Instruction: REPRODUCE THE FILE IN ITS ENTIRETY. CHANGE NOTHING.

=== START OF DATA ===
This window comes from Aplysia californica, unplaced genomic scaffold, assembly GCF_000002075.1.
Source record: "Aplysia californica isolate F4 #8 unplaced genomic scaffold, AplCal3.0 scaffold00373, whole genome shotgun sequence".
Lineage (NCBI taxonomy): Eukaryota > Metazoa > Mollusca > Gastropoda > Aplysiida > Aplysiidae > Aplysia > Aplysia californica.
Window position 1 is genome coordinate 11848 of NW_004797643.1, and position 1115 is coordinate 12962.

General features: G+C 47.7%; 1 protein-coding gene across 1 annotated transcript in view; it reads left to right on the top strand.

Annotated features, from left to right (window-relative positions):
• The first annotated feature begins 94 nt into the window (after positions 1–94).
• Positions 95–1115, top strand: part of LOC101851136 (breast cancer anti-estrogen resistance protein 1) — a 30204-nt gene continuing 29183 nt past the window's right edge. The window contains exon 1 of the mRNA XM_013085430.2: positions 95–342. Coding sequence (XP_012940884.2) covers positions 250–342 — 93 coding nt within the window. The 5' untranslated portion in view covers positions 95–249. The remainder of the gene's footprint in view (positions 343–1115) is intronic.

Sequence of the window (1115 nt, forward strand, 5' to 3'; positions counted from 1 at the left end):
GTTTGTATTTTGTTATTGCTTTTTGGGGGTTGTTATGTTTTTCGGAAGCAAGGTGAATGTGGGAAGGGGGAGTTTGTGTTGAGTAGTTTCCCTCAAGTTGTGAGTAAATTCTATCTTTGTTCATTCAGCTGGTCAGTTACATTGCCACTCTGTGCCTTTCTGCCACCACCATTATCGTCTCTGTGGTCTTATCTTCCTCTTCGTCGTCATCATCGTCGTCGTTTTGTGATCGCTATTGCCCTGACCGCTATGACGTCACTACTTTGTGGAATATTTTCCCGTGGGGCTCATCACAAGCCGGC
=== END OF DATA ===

This window comes from Aplysia californica, unplaced genomic scaffold, assembly GCF_000002075.1.
Source record: "Aplysia californica isolate F4 #8 unplaced genomic scaffold, AplCal3.0 scaffold00373, whole genome shotgun sequence".
Lineage (NCBI taxonomy): Eukaryota > Metazoa > Mollusca > Gastropoda > Aplysiida > Aplysiidae > Aplysia > Aplysia californica.
Window position 1 is genome coordinate 11848 of NW_004797643.1, and position 1115 is coordinate 12962.

General features: G+C 47.7%; 1 protein-coding gene across 1 annotated transcript in view; it reads left to right on the top strand.

Annotated features, from left to right (window-relative positions):
• The first annotated feature begins 94 nt into the window (after positions 1–94).
• Positions 95–1115, top strand: part of LOC101851136 (breast cancer anti-estrogen resistance protein 1) — a 30204-nt gene continuing 29183 nt past the window's right edge. The window contains exon 1 of the mRNA XM_013085430.2: positions 95–342. Coding sequence (XP_012940884.2) covers positions 250–342 — 93 coding nt within the window. The 5' untranslated portion in view covers positions 95–249. The remainder of the gene's footprint in view (positions 343–1115) is intronic.

Sequence of the window (1115 nt, forward strand, 5' to 3'; positions counted from 1 at the left end):
GTTTGTATTTTGTTATTGCTTTTTGGGGGTTGTTATGTTTTTCGGAAGCAAGGTGAATGTGGGAAGGGGGAGTTTGTGTTGAGTAGTTTCCCTCAAGTTGTGAGTAAATTCTATCTTTGTTCATTCAGCTGGTCAGTTACATTGCCACTCTGTGCCTTTCTGCCACCACCATTATCGTCTCTGTGGTCTTATCTTCCTCTTCGTCGTCATCATCGTCGTCGTTTTGTGATCGCTATTGCCCTGACCGCTATGACGTCACTACTTTGTGGAATATTTTCCCGTGGGGCTCATCACAAGCCGGC